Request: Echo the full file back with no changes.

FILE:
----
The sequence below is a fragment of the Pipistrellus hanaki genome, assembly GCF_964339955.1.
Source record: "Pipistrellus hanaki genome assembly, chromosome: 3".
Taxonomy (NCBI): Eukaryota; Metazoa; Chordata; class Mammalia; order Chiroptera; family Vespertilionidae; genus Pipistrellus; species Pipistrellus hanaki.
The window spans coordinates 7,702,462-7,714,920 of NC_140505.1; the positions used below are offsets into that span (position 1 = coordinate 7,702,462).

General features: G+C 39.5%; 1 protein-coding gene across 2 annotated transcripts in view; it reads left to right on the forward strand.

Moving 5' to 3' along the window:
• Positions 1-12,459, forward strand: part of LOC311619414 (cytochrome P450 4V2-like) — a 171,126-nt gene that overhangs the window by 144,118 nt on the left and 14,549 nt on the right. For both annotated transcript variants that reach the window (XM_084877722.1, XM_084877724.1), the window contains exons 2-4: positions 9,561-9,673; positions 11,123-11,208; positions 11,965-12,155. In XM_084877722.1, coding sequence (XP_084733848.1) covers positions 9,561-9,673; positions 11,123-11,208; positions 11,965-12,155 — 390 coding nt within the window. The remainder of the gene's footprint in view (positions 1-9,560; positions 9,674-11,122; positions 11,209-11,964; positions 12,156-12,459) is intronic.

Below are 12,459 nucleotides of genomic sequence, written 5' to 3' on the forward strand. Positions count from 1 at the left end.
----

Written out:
The sequence below is a fragment of the Pipistrellus hanaki genome, assembly GCF_964339955.1.
Source record: "Pipistrellus hanaki genome assembly, chromosome: 3".
Taxonomy (NCBI): Eukaryota; Metazoa; Chordata; class Mammalia; order Chiroptera; family Vespertilionidae; genus Pipistrellus; species Pipistrellus hanaki.
The window spans coordinates 7,702,462-7,714,920 of NC_140505.1; the positions used below are offsets into that span (position 1 = coordinate 7,702,462).

General features: G+C 39.5%; 1 protein-coding gene across 2 annotated transcripts in view; it reads left to right on the forward strand.

Moving 5' to 3' along the window:
• Positions 1-12,459, forward strand: part of LOC311619414 (cytochrome P450 4V2-like) — a 171,126-nt gene that overhangs the window by 144,118 nt on the left and 14,549 nt on the right. For both annotated transcript variants that reach the window (XM_084877722.1, XM_084877724.1), the window contains exons 2-4: positions 9,561-9,673; positions 11,123-11,208; positions 11,965-12,155. In XM_084877722.1, coding sequence (XP_084733848.1) covers positions 9,561-9,673; positions 11,123-11,208; positions 11,965-12,155 — 390 coding nt within the window. The remainder of the gene's footprint in view (positions 1-9,560; positions 9,674-11,122; positions 11,209-11,964; positions 12,156-12,459) is intronic.

Below are 12,459 nucleotides of genomic sequence, written 5' to 3' on the forward strand. Positions count from 1 at the left end.